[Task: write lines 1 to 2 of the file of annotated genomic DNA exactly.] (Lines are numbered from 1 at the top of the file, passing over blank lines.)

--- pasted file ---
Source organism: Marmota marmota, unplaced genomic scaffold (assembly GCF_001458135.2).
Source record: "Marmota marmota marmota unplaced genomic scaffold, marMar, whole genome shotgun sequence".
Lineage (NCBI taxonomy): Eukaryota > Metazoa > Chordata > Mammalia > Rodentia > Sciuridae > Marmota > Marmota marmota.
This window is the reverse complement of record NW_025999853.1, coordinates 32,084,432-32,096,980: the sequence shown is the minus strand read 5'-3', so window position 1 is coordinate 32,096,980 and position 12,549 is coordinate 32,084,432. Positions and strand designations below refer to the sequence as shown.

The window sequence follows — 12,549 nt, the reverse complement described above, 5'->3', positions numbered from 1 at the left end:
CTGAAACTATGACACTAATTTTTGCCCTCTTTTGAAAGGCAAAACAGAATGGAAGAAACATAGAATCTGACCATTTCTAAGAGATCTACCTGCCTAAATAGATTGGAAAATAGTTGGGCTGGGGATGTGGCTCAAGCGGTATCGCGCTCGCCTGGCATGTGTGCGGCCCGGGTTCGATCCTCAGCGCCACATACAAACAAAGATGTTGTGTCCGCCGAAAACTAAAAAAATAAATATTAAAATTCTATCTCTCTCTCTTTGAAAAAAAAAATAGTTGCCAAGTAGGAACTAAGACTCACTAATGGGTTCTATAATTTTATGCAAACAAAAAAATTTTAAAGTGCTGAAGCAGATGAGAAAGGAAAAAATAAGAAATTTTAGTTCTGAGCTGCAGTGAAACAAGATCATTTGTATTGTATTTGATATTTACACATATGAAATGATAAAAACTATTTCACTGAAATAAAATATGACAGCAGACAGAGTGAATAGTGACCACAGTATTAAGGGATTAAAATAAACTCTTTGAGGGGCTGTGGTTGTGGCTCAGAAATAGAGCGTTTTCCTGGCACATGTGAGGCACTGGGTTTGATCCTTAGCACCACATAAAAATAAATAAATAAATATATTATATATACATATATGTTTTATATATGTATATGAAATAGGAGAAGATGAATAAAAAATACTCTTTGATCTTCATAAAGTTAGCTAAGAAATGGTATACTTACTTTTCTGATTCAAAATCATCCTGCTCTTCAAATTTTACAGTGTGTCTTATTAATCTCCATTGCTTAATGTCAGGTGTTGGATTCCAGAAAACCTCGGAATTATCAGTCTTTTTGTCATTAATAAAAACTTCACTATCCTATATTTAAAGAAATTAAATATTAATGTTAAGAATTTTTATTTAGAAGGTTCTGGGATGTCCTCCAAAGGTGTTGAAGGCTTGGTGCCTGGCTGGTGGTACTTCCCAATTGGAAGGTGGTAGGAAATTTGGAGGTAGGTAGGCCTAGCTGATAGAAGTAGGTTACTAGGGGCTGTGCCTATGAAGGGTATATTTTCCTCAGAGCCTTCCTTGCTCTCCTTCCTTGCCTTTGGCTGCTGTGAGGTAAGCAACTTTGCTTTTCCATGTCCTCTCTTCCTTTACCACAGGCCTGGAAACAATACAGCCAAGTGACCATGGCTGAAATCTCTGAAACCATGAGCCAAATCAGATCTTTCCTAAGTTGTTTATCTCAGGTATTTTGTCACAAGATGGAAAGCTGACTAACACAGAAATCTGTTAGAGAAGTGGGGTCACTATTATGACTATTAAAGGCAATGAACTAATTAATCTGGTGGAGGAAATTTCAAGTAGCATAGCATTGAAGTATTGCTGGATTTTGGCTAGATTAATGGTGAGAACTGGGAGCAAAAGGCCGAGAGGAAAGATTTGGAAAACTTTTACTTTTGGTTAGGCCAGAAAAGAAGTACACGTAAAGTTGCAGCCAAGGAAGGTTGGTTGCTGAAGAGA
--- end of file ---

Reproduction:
Source organism: Marmota marmota, unplaced genomic scaffold (assembly GCF_001458135.2).
Source record: "Marmota marmota marmota unplaced genomic scaffold, marMar, whole genome shotgun sequence".